P. 1
Digital News Report 2013 from Reuters Institute for the Study of Journalism

Digital News Report 2013 from Reuters Institute for the Study of Journalism

|Views: 398|Likes:
Published by LJ's infoDOCKET
July 2013
July 2013

More info:

Published by: LJ's infoDOCKET on Jul 03, 2013
Copyright:Attribution Non-commercial

Availability:

Read on Scribd mobile: iPhone, iPad and Android.
download as PDF, TXT or read online from Scribd
See more
See less

02/03/2015

pdf

text

original

Despite almost unlimited news

options online, most people still

tend to use a small number of

sources. Our findings suggest that

news brands continue to play an

important role in all our countries,

particularly in Brazil, Spain, Italy, and

the United States, where over 80%

said they accessed news from sites

they know and trust.

We also asked if online news

users noticed which sites they were

using when they clicked on news

links. In some countries, significant

numbers say they just look at the

news that interests them, but brand

matters more in some countries than

others. In the UK only 16% said they

didn’t notice what sites they were

using.

77%

16%

75%

30%

81%

30%

82%

30%

76%

37%

73%

22%

82%

24%

90%

34%

71%

44%

I tend to access news from sites that I know and trust I don’t really notice which sites I am using, I just look at
the news that interests me

UK Germany Spain Italy France Denmark US Urban Brazil Japan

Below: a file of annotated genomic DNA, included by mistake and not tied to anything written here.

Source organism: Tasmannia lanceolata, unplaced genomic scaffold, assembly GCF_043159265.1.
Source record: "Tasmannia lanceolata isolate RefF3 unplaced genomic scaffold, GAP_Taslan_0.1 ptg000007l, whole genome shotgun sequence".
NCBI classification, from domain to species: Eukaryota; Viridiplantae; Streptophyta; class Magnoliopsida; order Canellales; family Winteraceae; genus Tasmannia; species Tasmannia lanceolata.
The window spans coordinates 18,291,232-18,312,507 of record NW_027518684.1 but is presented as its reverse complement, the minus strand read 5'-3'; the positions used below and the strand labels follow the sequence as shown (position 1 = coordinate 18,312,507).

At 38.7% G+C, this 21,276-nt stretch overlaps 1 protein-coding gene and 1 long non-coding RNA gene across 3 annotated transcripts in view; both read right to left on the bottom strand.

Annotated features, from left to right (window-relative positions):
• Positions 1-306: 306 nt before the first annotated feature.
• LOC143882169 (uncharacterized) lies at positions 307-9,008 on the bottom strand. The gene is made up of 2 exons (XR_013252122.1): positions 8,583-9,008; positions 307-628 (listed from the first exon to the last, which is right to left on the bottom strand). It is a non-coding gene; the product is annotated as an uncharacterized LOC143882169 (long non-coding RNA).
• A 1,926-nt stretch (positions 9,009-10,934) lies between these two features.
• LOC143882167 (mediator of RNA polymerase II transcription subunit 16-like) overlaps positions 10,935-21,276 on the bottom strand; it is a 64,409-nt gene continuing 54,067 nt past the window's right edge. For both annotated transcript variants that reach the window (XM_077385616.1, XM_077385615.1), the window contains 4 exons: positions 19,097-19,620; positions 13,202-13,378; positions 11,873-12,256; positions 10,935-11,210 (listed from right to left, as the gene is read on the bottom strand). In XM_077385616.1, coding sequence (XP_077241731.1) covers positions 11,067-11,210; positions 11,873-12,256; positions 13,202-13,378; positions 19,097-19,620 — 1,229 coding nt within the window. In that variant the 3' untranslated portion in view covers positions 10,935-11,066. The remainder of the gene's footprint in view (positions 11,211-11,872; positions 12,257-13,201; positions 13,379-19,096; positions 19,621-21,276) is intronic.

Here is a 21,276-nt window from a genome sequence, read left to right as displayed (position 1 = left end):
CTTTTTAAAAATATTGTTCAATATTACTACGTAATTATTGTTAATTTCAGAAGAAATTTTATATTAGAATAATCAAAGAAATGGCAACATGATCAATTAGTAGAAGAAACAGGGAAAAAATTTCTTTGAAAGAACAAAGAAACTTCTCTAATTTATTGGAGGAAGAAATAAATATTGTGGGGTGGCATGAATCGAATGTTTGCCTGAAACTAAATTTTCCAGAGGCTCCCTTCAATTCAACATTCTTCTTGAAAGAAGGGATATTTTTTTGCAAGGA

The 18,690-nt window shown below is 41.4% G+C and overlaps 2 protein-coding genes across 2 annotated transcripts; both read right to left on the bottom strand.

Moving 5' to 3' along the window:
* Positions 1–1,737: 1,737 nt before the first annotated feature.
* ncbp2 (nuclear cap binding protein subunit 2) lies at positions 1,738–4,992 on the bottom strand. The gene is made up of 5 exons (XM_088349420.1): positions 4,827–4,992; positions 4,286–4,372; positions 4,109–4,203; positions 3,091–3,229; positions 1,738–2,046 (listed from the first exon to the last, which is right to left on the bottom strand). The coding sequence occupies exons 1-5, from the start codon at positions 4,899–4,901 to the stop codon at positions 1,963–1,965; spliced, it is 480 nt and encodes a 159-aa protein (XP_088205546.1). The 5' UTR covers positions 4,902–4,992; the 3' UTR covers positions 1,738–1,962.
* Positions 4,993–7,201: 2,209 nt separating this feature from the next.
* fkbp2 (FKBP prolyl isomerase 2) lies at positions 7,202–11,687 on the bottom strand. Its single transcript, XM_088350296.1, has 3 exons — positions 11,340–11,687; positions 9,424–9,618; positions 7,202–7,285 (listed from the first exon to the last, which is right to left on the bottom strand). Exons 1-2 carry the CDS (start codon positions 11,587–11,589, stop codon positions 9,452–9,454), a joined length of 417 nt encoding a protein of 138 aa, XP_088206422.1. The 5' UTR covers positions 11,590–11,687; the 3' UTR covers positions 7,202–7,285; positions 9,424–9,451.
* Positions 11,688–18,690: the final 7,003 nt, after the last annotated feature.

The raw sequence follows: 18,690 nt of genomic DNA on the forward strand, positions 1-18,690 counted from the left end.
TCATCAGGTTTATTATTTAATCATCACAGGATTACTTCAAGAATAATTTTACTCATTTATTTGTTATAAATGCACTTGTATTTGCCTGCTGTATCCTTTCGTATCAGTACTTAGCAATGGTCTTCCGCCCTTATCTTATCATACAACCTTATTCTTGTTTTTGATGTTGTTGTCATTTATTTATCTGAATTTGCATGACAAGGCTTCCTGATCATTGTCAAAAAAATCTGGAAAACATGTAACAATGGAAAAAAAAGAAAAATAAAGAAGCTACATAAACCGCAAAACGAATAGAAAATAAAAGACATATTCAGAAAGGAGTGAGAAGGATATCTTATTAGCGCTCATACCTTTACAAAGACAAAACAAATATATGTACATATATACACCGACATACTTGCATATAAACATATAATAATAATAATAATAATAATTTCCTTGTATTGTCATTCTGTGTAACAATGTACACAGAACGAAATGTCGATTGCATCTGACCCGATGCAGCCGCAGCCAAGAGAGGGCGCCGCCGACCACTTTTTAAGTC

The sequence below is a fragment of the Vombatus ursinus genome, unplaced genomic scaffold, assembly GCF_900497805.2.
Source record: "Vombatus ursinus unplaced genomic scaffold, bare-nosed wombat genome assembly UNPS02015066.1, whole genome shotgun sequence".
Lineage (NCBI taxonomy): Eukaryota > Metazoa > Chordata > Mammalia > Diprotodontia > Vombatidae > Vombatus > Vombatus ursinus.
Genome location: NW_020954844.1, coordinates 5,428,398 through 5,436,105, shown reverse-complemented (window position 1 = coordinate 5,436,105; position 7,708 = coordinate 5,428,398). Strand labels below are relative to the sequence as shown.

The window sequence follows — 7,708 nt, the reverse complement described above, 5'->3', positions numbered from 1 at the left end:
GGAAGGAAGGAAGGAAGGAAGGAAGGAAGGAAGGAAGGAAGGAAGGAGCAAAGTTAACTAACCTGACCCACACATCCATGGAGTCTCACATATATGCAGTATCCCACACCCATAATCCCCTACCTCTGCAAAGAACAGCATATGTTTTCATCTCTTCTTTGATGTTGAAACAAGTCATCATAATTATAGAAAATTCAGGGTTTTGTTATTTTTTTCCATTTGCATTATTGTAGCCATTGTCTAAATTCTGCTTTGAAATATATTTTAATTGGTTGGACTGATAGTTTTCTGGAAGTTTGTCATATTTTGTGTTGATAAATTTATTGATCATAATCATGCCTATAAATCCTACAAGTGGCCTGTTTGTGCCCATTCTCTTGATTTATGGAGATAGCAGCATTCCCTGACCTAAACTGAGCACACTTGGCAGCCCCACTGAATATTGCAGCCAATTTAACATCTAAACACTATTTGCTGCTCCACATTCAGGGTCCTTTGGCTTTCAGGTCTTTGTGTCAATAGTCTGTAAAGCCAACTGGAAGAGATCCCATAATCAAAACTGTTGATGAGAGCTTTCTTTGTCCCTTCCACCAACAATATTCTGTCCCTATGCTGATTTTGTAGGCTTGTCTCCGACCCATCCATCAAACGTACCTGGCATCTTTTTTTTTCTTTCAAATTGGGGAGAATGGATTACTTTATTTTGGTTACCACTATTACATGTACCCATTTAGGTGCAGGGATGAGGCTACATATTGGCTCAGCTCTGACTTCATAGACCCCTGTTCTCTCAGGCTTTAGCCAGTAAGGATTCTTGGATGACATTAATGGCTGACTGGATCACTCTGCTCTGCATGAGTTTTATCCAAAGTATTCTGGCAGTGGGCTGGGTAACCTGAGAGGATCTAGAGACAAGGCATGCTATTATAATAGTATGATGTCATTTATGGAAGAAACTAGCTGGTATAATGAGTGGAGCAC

!

Figure 3.4a: Preference for accessing news via trusted sites (all countries)

Q9 : Thinking about the different kind of news available to you online, to what extent do you agree or disagree with the following statements:

Base: UK (n=2078) US (n=2028) Spain (n=979) Japan (n=978) Italy (n=965) Germany (n=1062) France (n=973) Denmark (n=1007) Urban Brazil (n=985)
% agree

3. Online News in Detail

Digital Survey complete 5_Layout 1 07/06/2013 15:13 Page 59

Looking at our segments across all

countries, people who are most

interested in news say that they

value trusted brands most strongly.

In contrast, casual users are less

likely to notice which site they are

viewing.

60

87%

25%

79%

28%

68%

31%

I tend to access news from sites I
know and trust

I don’t really notice which sites I am
using, I just look at the news

News Lovers Daily Briefers Casual Users

Figure 3.4b: Preference for accessing news via trusted sites by segment
(all countries)

Q9 : Thinking about the different kind of news available to you online, to what extent do you agree
or disagree with the following statements:

Base: All markets (n=11004)
% agree

!

33%

17%

3%

2%

1%

2%

46%

43%

18%

9%

7%

8%

12%

22%

38%

37%

26%

25%

2%

5%

11%

20%

25%

22%

1%

1%

2%

5%

18%

17%

7%

12%

29%

28%

22%

27%

Sites from UK broadcasters

Sites from UK newspapers

Non UK news providers

News related blogs

Facebook

Twitter

Very trustworthy

Quite trustworthy

Neither trustworthy nor untrustworthy

Not very trustworthy

Not at all trustworthy

Don’t know